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Political Science

English Language Requirements
Beginning Fall, 2007 students registering in post-secondary level courses (numbered 100 to 499) will be required to meet the English language entrance proficiency requirements. Students in ESL or the University Foundations programs can register in those courses identified in the University Foundations program with lower levels of language proficiency.

POSC 1003 credits
Introduction to Politics
Prerequisite(s): None
This course introduces students to the underlying themes and concepts of modern western politics. The course will be historical and philosophical, but at the same time it will consider contemporary political problems and issues. The course will focus on recurring political ideas and conflicting moral claims about the primary purposes of government. The course is intended to prepare students for further study of politics.

POSC 1103 credits
Canadian Politics
Prerequisite(s): None
Approaches the study of the governmental structures and institutions of contemporary Canada by considering social, political and economic factors which have exercised significant influence on their development. Canadian government will be viewed in terms of its dynamic interaction with the broader political environment.

POSC 1203 credits
Ideology and Politics
Prerequisite(s): None
Political Science 120 provides an examination of Classical Liberalism, Post-War Liberalism, and Neo-Liberalism as well as Red Tory, Democratic Socialist, and Marxist critiques of contemporary society and politics. The course combines the examination of both economic and political doctrines with a view to the understanding of contemporary Canadian and world politics.

POSC 1903 credits
International Relations
Prerequisite(s): None
A study of aspects of global conflict and world politics. The course provides students with the background necessary for an understanding of sources of power, techniques of wielding influence, and the formulation of foreign policy. The course typically examines international law, economic disparity, human rights and global ecology in the context of international political economy.

POSC 2003 credits
Introduction to Political Analysis
Prerequisite(s): POSC 120
Introduction to various modes of political analysis, including classical perspectives, political economy and empirical political analysis.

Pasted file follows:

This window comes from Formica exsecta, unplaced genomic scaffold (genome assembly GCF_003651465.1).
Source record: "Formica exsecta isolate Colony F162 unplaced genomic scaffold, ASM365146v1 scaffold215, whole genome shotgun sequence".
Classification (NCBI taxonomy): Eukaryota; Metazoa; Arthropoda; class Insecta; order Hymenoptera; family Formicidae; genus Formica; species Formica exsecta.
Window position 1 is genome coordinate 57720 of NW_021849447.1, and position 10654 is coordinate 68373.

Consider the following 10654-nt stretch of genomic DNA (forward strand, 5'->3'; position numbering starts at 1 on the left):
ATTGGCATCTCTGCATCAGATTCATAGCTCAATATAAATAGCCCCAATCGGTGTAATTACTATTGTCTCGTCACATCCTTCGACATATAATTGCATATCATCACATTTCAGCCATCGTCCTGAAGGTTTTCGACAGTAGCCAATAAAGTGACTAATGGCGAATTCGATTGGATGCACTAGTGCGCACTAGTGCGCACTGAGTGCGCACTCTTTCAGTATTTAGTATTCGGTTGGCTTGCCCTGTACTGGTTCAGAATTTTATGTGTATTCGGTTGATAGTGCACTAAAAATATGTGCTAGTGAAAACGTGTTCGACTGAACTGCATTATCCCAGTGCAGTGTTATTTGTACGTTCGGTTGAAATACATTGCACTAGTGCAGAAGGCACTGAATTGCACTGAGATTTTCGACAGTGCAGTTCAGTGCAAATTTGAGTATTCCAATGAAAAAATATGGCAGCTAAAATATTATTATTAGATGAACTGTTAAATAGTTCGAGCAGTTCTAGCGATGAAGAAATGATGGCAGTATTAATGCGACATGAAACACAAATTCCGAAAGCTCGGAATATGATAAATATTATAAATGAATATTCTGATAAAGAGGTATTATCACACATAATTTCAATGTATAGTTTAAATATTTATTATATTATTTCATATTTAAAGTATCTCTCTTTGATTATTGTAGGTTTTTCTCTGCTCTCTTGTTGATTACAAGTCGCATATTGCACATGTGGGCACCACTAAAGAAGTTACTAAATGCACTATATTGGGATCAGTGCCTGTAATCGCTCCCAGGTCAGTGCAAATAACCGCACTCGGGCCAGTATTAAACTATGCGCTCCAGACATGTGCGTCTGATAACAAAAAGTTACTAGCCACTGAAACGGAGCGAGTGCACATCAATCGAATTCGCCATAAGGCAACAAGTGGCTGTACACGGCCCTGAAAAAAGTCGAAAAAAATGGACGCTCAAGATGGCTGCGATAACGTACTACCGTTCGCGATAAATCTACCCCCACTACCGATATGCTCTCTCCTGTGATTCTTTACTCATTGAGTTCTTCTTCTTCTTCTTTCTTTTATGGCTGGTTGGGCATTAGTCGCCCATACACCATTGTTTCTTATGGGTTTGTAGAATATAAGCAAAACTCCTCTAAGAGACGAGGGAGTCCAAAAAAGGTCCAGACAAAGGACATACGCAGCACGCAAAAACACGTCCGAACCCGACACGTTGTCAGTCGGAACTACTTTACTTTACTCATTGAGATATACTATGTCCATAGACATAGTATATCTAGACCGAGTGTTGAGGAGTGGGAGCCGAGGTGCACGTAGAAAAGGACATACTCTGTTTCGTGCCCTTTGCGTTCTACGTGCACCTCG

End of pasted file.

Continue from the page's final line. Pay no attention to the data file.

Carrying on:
POSC 2103 credits
Canadian Constitutional Politics
Prerequisite(s): POSC 110
This course will survey Canada’s constitutional “odyssey” from 1763 to the present, with a strong emphasis on the post-Confederation period. More specifically, the course will focus on the efforts to patriate the constitution in the post-World War II era and the political consequences of those efforts. The course will examine the different perspectives on the constitution advocated by the various actors in the Canadian political process — governments, parties, and interest groups. Special attention will be paid to the changing terms of the debate as new actors — women, new Canadians, and Aboriginal peoples — joined the constitutional conversation. Finally, the course will assess where Canada now stands in relation to its constitutional “odyssey” and the most appropriate processes for constitutional reform.

POSC 2303 credits
Comparative Politics
Prerequisite(s): Any 100-level course in political science
An introduction to the basic structures, processes and policies of modern governments through an examination of foreign governments.

POSC 2703 credits
Introduction to Political Theory
Prerequisite(s): POSC 120 or PHIL 110 or PHIL 130 or CRIM 130
Introduction to the activity of political theory and the history of political thought.
Note: POSC 270 is the same as PHIL 210. Although transferability may differ, credit cannot be obtained for both POSC 270 and PHIL 210 at UCFV.

POSC 2903 credits
International Organizations
(formerly POSC 195)
Prerequisite(s): POSC 190
This course examines the history and present status of international and regional governmental and non-governmental organizations which act in the international arena. Emphasis will be placed on organizations such as the United Nations, the European Community, OPEC, Amnesty International, and NATO, as well as multinational corporations.

POSC 3103 credits
Canadian Federalism
Prerequisite(s): POSC 110 or POSC 210
Corequisite(s): None
This course will examine the origin and development of federalism in Canada from 1867 to the present. The course will focus on the difficulties of creating and managing a social welfare state in a federal political system. Particular attention will be paid to the challenge of dividing and sharing fiscal resources. Special attention will also be devoted to how the various mega-constitutional orientations present in Canada affect the operation of the federal political system. The course will conclude with an examination with the challenge of incorporating municipal and aboriginal governments into the federal system and the concomitant idea of multilevel governance. Finally, we shall examine the relationship between democracy and federalism.

POSC 3113 credits
History of Political Thought I: Plato to Luther
Prerequisite(s): POSC 120 or POSC 270 or PHIL 210
History of Western political thought from Classical Greece through the Italian Renaissance. The course will focus on the writings of Plato, Aristotle, Ciccero, Augustine, Aquinas, and Macchiavelli.

POSC 3123 credits
History of Political Thought II: Protestant Reformation to 1900
Prerequisite(s): POSC 311